Consent Matters: Why My Child Doesn't Have To Accept Your Hug
We were at the doctor’s office in an overcrowded waiting room, hanging out by the fish tank. A girl about the same age as my oldest (6-ish) came over, followed by her mom.
It took less than a minute before the girl moved in on my toddler, putting her face down by my daughter’s face and closing in for a hug as kids do.
As usual, I immediately intervened, gently pulling the girl off of my little one, and moving my little one over to her own space. “Please make sure you give her some space,” I said politely and smiled.
The girl wasn’t fazed; kids usually aren’t. Thankfully, her mom wasn’t particularly fazed either. After a few moments, however, she did say, “She just likes to show people love, you know?”
I get it. Kids are loving creatures. They naturally blow right past social norms and personal space boundaries. In theory, it’s a beautiful thing.
In the real world, it’s not that simple.
There are the obvious reasons, like germs and illnesses. I mean, we were in the doctor’s office waiting room. Is there a more germ-ridden place on earth? I don’t even like my children touching the chairs, let alone touching other children in a doctor’s office.
But it also goes deeper than that. I wish we didn’t live in a world where we had to start teaching kids about things like consent before they can even speak a whole sentence.
But the truth is, we do. As a mom raising not just three little humans but three little girls, this is a lesson that matters.
Even though my toddler can’t speak up for herself, she still deserves to be treated with respect for her personal space. She is not obligated to accept snuggles and hugs and gropes — especially from strangers — just because she is small and cute.
She’s not the only one who’s benefitting from this lesson. Her older sister also likes to snuggle her and grab her and play with her. And even though she is family, I intervene — every time. Just because they are sisters does not give them the right to invade each other’s personal space without consent. Period.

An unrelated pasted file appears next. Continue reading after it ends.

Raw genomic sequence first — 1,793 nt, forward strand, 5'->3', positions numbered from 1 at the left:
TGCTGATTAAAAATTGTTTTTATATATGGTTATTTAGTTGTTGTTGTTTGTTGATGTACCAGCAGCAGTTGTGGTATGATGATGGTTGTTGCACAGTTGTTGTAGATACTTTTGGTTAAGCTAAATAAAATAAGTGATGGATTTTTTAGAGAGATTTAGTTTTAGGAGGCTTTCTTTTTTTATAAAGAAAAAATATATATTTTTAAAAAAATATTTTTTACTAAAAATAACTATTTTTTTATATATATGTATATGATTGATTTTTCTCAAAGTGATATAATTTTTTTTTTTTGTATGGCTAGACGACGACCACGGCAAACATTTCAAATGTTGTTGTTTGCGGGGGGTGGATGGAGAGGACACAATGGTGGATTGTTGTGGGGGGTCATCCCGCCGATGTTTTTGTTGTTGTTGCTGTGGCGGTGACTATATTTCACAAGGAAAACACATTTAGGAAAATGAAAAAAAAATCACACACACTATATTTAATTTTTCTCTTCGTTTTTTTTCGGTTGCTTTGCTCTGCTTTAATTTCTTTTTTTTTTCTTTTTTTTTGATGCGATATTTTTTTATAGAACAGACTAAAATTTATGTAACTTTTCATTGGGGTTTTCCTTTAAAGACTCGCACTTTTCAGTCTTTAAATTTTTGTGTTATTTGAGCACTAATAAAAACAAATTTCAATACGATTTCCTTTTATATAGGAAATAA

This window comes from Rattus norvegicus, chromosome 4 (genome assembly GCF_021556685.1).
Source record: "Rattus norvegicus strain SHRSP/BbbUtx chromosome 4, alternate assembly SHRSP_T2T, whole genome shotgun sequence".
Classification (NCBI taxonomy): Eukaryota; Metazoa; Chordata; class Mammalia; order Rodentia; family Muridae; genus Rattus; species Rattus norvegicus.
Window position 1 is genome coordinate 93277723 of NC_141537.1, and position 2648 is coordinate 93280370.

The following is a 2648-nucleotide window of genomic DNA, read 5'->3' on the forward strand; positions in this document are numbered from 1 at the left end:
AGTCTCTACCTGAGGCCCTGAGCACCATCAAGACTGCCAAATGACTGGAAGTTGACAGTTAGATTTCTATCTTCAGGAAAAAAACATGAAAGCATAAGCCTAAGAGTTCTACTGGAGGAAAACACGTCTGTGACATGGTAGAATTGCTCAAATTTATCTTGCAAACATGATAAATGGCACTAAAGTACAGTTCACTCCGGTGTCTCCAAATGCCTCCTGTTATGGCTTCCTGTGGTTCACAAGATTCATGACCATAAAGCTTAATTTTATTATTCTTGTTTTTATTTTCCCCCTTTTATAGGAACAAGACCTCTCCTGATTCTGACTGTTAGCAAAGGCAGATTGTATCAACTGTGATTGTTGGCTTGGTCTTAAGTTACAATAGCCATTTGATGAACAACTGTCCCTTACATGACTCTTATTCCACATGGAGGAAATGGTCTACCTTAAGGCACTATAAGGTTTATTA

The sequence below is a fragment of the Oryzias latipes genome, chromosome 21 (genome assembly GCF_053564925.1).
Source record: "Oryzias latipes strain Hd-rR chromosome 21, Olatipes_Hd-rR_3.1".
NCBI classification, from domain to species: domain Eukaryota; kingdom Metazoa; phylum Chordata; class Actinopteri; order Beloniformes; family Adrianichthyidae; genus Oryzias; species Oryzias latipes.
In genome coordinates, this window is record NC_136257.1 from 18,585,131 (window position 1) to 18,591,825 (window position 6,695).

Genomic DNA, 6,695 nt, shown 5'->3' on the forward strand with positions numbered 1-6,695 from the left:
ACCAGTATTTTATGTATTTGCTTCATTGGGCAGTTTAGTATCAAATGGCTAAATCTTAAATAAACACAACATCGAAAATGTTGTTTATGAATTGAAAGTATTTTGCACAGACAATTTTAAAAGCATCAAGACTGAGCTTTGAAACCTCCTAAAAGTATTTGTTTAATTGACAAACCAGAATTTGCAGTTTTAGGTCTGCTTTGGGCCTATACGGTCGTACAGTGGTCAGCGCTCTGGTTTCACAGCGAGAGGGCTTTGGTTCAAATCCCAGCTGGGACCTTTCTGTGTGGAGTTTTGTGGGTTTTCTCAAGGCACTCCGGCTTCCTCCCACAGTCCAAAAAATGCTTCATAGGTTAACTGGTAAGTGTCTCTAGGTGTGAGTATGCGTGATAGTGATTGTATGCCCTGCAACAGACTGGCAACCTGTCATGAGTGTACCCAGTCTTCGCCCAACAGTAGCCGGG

It is worth clarifying that we are still a very physically affectionate family. We do plenty of hugs and snuggles and kisses. The point isn’t to discourage physical displays of affection, but rather to cultivate an awareness regarding appropriate etiquette surrounding them. If the toddler is playing and you get in her face and hug her even when she squirms away, that is different than if you ask her for a hug and she gives you one.
So we learn that hugs and kisses are not something you take from people without their permission. We learn that we don’t need to let other people into our space if we don’t feel like it — even if they are just trying to “show us some love.”
Real love isn’t physical contact. It is respect. And it’s up to us to teach them how to give respect and also how to expect respect from others.
So don’t be surprised if I stop your child from hugging my toddler or pull their hands away from my baby. And if my 6-year-old agrees to hug your child goodbye and your child squeezes too tightly (because kids will be kids), know also that I will intervene in order to remind them both that affection is about respect.
I never, ever want my children to feel like they have to be in a physically uncomfortable situation just to be polite or because they don’t have the voice to speak up for themselves. And I never, ever want my children to put someone else in that position either.
If my girls — and every other girl — grow up having learned nothing other than how to honor their feelings and bodies by demanding the physical respect they deserve and being aware enough to offer that same respect to others in return, then we will have succeeded.
This post originally appeared on Her View From Home.